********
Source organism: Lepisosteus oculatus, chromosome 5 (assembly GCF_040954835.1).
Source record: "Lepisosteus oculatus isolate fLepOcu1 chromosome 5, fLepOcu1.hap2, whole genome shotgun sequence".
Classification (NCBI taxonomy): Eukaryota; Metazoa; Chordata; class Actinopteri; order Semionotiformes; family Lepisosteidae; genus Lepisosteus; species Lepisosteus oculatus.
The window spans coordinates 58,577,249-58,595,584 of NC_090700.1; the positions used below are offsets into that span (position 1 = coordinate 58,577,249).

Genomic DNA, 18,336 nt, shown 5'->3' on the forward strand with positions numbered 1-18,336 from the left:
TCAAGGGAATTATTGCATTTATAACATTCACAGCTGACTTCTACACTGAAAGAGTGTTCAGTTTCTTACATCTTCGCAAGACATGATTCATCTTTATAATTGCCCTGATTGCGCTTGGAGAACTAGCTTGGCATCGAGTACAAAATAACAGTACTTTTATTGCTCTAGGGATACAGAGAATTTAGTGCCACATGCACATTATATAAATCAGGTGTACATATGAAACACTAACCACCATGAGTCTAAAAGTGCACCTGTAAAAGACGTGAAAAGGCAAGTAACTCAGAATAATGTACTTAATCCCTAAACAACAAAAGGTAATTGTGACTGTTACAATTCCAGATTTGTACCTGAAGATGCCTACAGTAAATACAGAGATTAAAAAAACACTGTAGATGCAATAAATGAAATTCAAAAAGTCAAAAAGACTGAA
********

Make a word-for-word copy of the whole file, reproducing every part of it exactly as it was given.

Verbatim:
Source organism: Lepisosteus oculatus, chromosome 5 (assembly GCF_040954835.1).
Source record: "Lepisosteus oculatus isolate fLepOcu1 chromosome 5, fLepOcu1.hap2, whole genome shotgun sequence".
Classification (NCBI taxonomy): Eukaryota; Metazoa; Chordata; class Actinopteri; order Semionotiformes; family Lepisosteidae; genus Lepisosteus; species Lepisosteus oculatus.
The window spans coordinates 58,577,249-58,595,584 of NC_090700.1; the positions used below are offsets into that span (position 1 = coordinate 58,577,249).

Genomic DNA, 18,336 nt, shown 5'->3' on the forward strand with positions numbered 1-18,336 from the left:
TCAAGGGAATTATTGCATTTATAACATTCACAGCTGACTTCTACACTGAAAGAGTGTTCAGTTTCTTACATCTTCGCAAGACATGATTCATCTTTATAATTGCCCTGATTGCGCTTGGAGAACTAGCTTGGCATCGAGTACAAAATAACAGTACTTTTATTGCTCTAGGGATACAGAGAATTTAGTGCCACATGCACATTATATAAATCAGGTGTACATATGAAACACTAACCACCATGAGTCTAAAAGTGCACCTGTAAAAGACGTGAAAAGGCAAGTAACTCAGAATAATGTACTTAATCCCTAAACAACAAAAGGTAATTGTGACTGTTACAATTCCAGATTTGTACCTGAAGATGCCTACAGTAAATACAGAGATTAAAAAAACACTGTAGATGCAATAAATGAAATTCAAAAAGTCAAAAAGACTGAA